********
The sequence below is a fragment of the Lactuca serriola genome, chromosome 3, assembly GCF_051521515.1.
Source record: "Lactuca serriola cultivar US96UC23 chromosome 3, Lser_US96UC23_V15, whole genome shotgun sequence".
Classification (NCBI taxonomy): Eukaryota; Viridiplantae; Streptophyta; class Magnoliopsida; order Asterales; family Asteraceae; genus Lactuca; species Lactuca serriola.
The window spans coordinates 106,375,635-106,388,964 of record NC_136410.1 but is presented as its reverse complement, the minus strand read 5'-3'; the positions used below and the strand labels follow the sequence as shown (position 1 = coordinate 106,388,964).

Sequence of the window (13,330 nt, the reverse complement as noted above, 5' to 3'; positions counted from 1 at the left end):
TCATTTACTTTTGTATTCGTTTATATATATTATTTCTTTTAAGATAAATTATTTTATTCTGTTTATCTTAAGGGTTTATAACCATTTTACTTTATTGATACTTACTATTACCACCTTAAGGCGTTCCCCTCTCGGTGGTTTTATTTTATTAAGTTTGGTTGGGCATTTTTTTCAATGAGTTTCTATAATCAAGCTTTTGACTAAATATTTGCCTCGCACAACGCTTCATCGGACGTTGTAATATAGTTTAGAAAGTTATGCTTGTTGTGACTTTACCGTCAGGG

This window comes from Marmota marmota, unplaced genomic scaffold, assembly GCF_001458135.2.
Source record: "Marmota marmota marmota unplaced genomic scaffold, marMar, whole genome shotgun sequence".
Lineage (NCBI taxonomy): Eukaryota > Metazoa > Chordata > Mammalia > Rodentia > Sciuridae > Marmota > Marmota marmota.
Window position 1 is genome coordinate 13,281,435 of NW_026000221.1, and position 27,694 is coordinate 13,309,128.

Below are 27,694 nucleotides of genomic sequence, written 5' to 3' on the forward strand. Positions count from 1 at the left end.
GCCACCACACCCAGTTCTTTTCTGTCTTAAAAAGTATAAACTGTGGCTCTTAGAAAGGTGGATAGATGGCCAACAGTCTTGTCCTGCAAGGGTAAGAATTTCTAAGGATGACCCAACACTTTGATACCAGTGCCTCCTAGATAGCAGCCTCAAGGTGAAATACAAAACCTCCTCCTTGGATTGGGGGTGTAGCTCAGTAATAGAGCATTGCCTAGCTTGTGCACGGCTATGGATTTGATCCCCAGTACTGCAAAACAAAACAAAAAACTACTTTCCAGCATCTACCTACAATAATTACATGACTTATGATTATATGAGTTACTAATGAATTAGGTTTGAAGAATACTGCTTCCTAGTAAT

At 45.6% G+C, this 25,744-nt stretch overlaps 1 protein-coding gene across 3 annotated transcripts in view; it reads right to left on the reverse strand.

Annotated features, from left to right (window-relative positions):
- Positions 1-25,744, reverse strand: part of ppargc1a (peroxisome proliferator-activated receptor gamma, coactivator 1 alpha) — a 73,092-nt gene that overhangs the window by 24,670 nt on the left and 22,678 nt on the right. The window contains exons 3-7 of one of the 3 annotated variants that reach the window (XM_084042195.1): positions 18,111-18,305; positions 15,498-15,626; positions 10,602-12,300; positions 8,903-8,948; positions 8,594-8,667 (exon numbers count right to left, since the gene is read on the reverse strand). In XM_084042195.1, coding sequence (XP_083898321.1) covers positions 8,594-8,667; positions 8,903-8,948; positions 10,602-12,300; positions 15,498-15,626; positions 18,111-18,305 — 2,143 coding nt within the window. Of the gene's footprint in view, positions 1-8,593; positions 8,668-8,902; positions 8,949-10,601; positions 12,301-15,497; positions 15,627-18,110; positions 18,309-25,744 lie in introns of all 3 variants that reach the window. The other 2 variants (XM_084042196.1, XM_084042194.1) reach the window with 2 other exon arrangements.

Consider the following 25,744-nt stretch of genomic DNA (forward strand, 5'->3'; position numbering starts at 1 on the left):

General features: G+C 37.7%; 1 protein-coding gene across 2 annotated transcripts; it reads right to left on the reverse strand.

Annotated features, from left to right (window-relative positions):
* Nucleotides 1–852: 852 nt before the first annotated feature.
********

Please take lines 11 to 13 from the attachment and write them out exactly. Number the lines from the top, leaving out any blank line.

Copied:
Below are 27,694 nucleotides of genomic sequence, written 5' to 3' on the forward strand. Positions count from 1 at the left end.
GCCACCACACCCAGTTCTTTTCTGTCTTAAAAAGTATAAACTGTGGCTCTTAGAAAGGTGGATAGATGGCCAACAGTCTTGTCCTGCAAGGGTAAGAATTTCTAAGGATGACCCAACACTTTGATACCAGTGCCTCCTAGATAGCAGCCTCAAGGTGAAATACAAAACCTCCTCCTTGGATTGGGGGTGTAGCTCAGTAATAGAGCATTGCCTAGCTTGTGCACGGCTATGGATTTGATCCCCAGTACTGCAAAACAAAACAAAAAACTACTTTCCAGCATCTACCTACAATAATTACATGACTTATGATTATATGAGTTACTAATGAATTAGGTTTGAAGAATACTGCTTCCTAGTAAT

At 45.6% G+C, this 25,744-nt stretch overlaps 1 protein-coding gene across 3 annotated transcripts in view; it reads right to left on the reverse strand.